Author’s theory is a popular film concept that describes a filmmaker who consistently applies the same thematic and practical concepts to their work.

australian filmmaker Baz Luhrmann undoubtedly falls into this theory. When you watch a Baz Luhrmann movie, you know he directed it right away, whether you like it or not. His directing style is both unmistakable and unlike any other filmmaker working today. Each of Luhrmann’s films features a complex romantic subplot, lightning-fast editing and cinematography, and storylines that move at a pace that can only be described as breakneck. Although his signature style is polarizing for both audiences and critics, he’s still maintained it for over thirty years now since his feature film debut.

Luhrmann also clearly doesn’t make these movies as fast as he can to get a paycheck because he takes a long time to build his next project, as evidenced by the decent time gaps between his feature films. With his next big return to the big screen just around the corner, look below to see where and how you can see all of the one-of-a-kind director’s previous films. Keep in mind this will only cover feature films directed by Luhrmann and will not include any short films or TV episodes, so apologies in advance fans of Lowering.

Related: Elvis Critique: Austin Butler Can’t Save Baz Luhrmann’s Screaming Take on the King of Rock & Roll

Strictly Ballroom (1992)

The world was introduced to Baz Luhrmann through Ballroom strictlythe first of what would become an unofficial trilogy affectionately titled the “Red Curtain”.

Even in its infancy, Luhrmann’s style shines like a diamond here in a story that seems eerily reminiscent of his career. Just as Luhrmann’s unorthodox style is frowned upon by some who attribute to more traditional cinema, Ballroom strictly follows a young man on a quest to prove that his own style of ballroom dancing shouldn’t be frowned upon and condemned just for being a little different. Scott Hastings is a dancing prodigy far ahead of his time, perhaps too far ahead according to some snobby judges who view ballroom dancing as a set of strict rules that must be followed in order to succeed. After being ostracized from the dance community, Scott hones his craft with a new, inexperienced partner in the hopes that they can both show people the positive aspects of their unique dance.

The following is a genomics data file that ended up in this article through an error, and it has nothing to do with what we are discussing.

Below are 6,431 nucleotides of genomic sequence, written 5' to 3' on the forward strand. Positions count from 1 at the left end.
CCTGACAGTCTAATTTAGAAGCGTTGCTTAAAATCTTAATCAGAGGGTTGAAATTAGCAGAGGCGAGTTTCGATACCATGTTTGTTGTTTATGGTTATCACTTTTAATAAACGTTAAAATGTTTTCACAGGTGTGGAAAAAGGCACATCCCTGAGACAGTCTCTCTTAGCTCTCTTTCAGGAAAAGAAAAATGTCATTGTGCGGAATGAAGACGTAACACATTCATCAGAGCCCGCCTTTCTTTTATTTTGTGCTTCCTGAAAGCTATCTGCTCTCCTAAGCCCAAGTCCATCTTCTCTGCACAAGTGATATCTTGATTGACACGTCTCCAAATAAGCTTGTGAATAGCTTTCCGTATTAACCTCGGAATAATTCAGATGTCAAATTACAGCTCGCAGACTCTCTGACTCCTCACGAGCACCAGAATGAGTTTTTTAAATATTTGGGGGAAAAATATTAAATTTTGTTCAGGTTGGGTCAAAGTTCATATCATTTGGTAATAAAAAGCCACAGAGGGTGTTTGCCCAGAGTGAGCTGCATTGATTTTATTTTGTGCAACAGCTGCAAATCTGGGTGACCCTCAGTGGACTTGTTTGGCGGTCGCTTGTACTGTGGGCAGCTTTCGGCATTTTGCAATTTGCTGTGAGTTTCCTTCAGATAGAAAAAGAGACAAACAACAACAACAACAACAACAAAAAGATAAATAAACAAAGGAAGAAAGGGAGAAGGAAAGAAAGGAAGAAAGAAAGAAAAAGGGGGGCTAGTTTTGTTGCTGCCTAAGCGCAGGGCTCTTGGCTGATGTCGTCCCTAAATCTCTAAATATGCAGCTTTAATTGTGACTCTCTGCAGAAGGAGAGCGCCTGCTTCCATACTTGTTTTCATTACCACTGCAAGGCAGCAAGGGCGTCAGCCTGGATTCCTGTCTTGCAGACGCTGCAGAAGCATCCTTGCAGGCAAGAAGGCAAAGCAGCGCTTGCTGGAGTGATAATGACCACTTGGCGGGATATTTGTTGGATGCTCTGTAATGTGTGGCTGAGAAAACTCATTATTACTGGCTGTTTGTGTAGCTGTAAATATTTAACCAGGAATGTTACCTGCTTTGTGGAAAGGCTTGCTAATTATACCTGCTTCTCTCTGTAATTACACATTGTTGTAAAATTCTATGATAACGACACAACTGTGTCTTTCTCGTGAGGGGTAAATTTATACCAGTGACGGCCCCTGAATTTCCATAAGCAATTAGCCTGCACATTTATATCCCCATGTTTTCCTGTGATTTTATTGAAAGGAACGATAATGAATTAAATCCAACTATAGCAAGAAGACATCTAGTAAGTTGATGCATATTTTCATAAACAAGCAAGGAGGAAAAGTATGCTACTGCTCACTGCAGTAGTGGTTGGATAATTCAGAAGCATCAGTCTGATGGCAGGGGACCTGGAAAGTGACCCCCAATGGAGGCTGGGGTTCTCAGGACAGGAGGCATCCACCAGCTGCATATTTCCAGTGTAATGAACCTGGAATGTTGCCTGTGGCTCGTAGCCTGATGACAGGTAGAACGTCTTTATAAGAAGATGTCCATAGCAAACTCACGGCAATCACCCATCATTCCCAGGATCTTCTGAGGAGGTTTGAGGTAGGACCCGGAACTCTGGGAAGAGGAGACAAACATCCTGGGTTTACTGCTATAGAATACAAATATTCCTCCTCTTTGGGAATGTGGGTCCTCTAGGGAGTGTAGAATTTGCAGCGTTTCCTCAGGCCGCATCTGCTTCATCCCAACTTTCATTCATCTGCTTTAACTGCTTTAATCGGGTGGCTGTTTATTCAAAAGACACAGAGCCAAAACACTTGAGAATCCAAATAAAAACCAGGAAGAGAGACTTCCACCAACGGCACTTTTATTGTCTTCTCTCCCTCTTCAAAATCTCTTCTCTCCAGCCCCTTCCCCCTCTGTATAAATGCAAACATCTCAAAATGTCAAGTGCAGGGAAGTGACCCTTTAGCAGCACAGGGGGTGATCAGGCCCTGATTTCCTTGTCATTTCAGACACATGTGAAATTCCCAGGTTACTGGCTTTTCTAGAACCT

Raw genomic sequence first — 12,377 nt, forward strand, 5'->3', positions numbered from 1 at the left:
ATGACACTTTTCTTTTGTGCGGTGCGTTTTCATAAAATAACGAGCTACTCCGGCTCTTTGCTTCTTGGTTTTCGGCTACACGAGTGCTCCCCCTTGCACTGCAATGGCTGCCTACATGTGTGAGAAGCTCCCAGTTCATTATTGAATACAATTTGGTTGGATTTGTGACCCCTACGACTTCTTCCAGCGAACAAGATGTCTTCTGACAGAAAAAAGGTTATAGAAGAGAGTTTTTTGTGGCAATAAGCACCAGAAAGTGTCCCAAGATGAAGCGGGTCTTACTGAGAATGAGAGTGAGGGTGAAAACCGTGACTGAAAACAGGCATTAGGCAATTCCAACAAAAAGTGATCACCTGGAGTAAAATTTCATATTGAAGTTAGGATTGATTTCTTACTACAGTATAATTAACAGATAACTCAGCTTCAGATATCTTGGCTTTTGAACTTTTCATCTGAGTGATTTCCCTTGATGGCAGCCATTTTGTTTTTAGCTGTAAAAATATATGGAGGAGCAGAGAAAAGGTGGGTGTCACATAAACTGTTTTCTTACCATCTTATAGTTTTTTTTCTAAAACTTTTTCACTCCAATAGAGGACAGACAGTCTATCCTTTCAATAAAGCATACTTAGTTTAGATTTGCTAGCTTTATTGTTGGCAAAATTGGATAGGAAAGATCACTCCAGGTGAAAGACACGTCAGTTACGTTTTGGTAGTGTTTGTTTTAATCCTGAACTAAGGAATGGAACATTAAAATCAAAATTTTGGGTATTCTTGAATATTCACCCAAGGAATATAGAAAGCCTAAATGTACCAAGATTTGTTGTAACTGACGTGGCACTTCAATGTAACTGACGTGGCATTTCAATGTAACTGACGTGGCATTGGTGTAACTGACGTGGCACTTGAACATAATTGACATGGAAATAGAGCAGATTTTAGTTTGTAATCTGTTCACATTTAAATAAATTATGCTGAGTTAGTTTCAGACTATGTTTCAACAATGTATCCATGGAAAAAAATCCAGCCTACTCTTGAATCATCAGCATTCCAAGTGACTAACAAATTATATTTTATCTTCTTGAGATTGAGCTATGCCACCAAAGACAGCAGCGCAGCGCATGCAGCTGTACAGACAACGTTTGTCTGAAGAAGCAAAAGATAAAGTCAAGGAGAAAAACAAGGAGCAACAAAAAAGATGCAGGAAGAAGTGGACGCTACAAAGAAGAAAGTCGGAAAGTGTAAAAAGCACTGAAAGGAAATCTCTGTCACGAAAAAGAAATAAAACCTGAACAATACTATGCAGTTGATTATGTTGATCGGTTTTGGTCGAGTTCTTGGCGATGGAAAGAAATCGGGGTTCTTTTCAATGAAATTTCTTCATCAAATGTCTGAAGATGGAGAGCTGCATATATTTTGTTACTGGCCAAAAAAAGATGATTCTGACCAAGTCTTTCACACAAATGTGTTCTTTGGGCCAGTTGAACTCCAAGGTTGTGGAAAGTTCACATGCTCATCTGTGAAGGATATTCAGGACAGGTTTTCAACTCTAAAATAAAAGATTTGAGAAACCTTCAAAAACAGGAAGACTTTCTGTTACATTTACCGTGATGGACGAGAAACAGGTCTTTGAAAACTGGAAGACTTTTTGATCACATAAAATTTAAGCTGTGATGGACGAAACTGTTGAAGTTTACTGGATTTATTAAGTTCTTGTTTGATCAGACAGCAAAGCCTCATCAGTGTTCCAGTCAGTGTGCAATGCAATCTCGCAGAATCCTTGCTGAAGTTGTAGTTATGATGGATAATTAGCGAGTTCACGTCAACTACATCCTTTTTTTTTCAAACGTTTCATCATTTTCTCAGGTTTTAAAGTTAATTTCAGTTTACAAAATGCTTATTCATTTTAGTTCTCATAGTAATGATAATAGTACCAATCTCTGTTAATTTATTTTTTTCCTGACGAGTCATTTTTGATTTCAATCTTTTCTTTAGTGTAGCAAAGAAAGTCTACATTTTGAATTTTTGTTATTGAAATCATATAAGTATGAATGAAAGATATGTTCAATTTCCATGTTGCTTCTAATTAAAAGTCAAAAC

The end product is a heartwarming dance film that shows that dance, like any other art form, is not just a concept open to interpretation, but also something that can be both meaningful and entertaining.

Romeo + Juliet (1996)

Luhrmann will eventually thrive in the realm of period pieces with a modern twist, but in the case of Romeo + Juliethe made a modern film with a touch of a period piece.

The story is the same as william shakespeare a play you probably read in school, where two star-crossed lovers from rival families embark on a love affair that is doomed to a tragic end. The twist comes with the setting. Instead of Verona being a historic Italian Renaissance city, it’s a bustling suburb of today’s Los Angeles. Along with the change of scenery, the dialogue remains exactly the same as in the Bard’s masterpiece, with the characters all speaking in the iconic iambic pentameter that has remained relevant for generations.